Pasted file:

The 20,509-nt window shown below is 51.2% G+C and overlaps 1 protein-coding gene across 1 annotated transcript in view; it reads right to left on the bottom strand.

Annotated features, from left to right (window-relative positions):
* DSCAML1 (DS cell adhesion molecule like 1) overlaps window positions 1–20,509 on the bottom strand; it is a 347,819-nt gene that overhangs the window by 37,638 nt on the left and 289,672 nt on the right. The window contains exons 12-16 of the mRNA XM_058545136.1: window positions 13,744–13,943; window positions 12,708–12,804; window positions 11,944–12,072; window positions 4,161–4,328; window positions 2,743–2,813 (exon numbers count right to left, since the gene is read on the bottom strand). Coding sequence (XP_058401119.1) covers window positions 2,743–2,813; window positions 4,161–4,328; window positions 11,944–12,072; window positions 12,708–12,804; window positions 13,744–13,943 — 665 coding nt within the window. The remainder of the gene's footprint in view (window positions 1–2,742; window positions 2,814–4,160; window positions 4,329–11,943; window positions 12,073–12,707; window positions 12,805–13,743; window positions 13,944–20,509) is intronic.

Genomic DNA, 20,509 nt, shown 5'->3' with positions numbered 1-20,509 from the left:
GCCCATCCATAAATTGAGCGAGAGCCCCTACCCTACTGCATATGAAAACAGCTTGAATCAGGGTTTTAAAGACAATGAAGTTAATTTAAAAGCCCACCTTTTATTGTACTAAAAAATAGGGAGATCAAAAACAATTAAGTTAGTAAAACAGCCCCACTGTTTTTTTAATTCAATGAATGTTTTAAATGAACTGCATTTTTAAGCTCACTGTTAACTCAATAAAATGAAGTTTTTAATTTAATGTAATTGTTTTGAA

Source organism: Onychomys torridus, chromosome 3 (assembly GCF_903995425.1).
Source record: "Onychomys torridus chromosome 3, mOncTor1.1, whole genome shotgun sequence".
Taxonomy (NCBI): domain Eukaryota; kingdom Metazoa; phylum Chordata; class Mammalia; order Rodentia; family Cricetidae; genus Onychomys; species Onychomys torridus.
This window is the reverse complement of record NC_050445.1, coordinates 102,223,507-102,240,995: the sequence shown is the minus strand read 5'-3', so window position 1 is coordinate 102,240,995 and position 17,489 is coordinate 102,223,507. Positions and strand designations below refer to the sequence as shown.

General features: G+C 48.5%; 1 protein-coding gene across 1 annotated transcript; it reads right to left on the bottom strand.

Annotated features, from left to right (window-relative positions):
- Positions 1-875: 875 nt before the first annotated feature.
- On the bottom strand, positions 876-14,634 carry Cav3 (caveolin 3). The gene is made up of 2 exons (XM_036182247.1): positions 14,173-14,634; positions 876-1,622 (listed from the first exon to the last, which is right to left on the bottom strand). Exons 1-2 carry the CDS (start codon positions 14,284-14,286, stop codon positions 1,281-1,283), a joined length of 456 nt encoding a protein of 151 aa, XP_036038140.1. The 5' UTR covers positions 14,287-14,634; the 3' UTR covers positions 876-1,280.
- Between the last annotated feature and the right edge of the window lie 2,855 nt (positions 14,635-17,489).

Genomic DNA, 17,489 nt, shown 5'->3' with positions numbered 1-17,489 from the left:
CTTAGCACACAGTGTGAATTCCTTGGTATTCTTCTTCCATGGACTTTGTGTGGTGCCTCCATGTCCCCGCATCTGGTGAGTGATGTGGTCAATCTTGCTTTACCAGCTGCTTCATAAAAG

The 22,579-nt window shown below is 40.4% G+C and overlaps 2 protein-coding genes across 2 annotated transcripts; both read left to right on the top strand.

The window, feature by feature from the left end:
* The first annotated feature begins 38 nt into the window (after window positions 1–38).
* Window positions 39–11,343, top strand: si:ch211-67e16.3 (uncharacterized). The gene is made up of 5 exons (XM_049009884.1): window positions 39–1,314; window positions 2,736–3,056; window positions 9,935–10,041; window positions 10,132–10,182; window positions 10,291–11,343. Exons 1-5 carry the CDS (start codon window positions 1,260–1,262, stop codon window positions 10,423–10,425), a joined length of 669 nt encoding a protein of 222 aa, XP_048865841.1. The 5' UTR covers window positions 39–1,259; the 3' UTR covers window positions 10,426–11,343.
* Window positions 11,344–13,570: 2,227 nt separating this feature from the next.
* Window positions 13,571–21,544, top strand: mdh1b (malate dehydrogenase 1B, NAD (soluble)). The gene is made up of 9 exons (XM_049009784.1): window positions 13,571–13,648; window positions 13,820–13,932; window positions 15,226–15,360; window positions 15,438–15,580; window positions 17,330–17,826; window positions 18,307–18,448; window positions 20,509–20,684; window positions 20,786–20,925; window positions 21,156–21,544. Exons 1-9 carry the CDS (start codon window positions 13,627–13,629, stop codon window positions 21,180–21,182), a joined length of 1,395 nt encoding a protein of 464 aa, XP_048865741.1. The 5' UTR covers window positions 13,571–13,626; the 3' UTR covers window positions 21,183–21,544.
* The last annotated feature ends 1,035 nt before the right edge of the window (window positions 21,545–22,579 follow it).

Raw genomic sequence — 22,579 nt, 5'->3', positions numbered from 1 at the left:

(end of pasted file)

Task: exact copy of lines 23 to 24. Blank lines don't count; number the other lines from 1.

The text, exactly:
* The last annotated feature ends 1,035 nt before the right edge of the window (window positions 21,545–22,579 follow it).

Raw genomic sequence — 22,579 nt, 5'->3', positions numbered from 1 at the left: